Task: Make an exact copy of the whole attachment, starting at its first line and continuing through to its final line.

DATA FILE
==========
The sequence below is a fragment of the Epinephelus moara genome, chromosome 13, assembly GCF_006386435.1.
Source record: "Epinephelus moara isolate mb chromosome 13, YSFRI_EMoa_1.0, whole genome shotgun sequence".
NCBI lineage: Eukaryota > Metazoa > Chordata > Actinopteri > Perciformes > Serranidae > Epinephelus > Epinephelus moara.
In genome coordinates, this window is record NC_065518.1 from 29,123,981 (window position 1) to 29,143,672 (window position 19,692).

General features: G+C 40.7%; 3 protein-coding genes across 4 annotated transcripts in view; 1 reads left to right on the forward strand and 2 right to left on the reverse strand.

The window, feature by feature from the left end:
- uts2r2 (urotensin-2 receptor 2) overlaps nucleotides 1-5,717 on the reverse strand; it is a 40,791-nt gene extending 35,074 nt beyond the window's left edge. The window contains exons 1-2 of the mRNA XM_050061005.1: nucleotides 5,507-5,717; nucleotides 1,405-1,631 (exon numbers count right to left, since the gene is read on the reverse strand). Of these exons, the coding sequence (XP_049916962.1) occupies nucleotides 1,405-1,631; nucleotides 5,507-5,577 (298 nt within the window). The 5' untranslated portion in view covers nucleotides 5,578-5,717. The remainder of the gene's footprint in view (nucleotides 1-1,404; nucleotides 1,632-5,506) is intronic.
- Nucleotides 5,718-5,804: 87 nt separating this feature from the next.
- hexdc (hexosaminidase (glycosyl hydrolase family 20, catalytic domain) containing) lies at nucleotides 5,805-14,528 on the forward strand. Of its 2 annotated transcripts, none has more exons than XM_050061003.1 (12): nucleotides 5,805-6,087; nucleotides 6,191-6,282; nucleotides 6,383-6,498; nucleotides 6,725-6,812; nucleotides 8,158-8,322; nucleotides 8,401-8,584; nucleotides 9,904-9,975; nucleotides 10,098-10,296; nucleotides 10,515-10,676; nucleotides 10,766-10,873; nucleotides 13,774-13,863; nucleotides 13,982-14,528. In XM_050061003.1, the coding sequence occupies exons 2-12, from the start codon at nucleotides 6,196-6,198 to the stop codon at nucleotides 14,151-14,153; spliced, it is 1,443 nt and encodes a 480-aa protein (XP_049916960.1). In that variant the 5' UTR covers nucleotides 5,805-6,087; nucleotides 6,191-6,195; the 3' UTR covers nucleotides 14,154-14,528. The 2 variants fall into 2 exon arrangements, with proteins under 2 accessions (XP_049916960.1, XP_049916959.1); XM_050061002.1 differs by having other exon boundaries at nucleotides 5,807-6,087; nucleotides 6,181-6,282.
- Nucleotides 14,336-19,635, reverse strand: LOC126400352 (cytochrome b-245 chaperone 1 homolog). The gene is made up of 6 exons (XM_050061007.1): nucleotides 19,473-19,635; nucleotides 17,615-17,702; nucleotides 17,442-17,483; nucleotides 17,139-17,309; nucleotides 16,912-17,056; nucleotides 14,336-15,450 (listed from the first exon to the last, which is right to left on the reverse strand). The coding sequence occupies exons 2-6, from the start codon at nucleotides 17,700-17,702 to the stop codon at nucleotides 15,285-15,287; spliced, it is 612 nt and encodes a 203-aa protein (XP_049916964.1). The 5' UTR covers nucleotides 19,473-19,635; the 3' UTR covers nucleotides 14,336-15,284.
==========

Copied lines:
The sequence below is a fragment of the Epinephelus moara genome, chromosome 13, assembly GCF_006386435.1.
Source record: "Epinephelus moara isolate mb chromosome 13, YSFRI_EMoa_1.0, whole genome shotgun sequence".
NCBI lineage: Eukaryota > Metazoa > Chordata > Actinopteri > Perciformes > Serranidae > Epinephelus > Epinephelus moara.
In genome coordinates, this window is record NC_065518.1 from 29,123,981 (window position 1) to 29,143,672 (window position 19,692).

General features: G+C 40.7%; 3 protein-coding genes across 4 annotated transcripts in view; 1 reads left to right on the forward strand and 2 right to left on the reverse strand.

The window, feature by feature from the left end:
- uts2r2 (urotensin-2 receptor 2) overlaps nucleotides 1-5,717 on the reverse strand; it is a 40,791-nt gene extending 35,074 nt beyond the window's left edge. The window contains exons 1-2 of the mRNA XM_050061005.1: nucleotides 5,507-5,717; nucleotides 1,405-1,631 (exon numbers count right to left, since the gene is read on the reverse strand). Of these exons, the coding sequence (XP_049916962.1) occupies nucleotides 1,405-1,631; nucleotides 5,507-5,577 (298 nt within the window). The 5' untranslated portion in view covers nucleotides 5,578-5,717. The remainder of the gene's footprint in view (nucleotides 1-1,404; nucleotides 1,632-5,506) is intronic.
- Nucleotides 5,718-5,804: 87 nt separating this feature from the next.
- hexdc (hexosaminidase (glycosyl hydrolase family 20, catalytic domain) containing) lies at nucleotides 5,805-14,528 on the forward strand. Of its 2 annotated transcripts, none has more exons than XM_050061003.1 (12): nucleotides 5,805-6,087; nucleotides 6,191-6,282; nucleotides 6,383-6,498; nucleotides 6,725-6,812; nucleotides 8,158-8,322; nucleotides 8,401-8,584; nucleotides 9,904-9,975; nucleotides 10,098-10,296; nucleotides 10,515-10,676; nucleotides 10,766-10,873; nucleotides 13,774-13,863; nucleotides 13,982-14,528. In XM_050061003.1, the coding sequence occupies exons 2-12, from the start codon at nucleotides 6,196-6,198 to the stop codon at nucleotides 14,151-14,153; spliced, it is 1,443 nt and encodes a 480-aa protein (XP_049916960.1). In that variant the 5' UTR covers nucleotides 5,805-6,087; nucleotides 6,191-6,195; the 3' UTR covers nucleotides 14,154-14,528. The 2 variants fall into 2 exon arrangements, with proteins under 2 accessions (XP_049916960.1, XP_049916959.1); XM_050061002.1 differs by having other exon boundaries at nucleotides 5,807-6,087; nucleotides 6,181-6,282.
- Nucleotides 14,336-19,635, reverse strand: LOC126400352 (cytochrome b-245 chaperone 1 homolog). The gene is made up of 6 exons (XM_050061007.1): nucleotides 19,473-19,635; nucleotides 17,615-17,702; nucleotides 17,442-17,483; nucleotides 17,139-17,309; nucleotides 16,912-17,056; nucleotides 14,336-15,450 (listed from the first exon to the last, which is right to left on the reverse strand). The coding sequence occupies exons 2-6, from the start codon at nucleotides 17,700-17,702 to the stop codon at nucleotides 15,285-15,287; spliced, it is 612 nt and encodes a 203-aa protein (XP_049916964.1). The 5' UTR covers nucleotides 19,473-19,635; the 3' UTR covers nucleotides 14,336-15,284.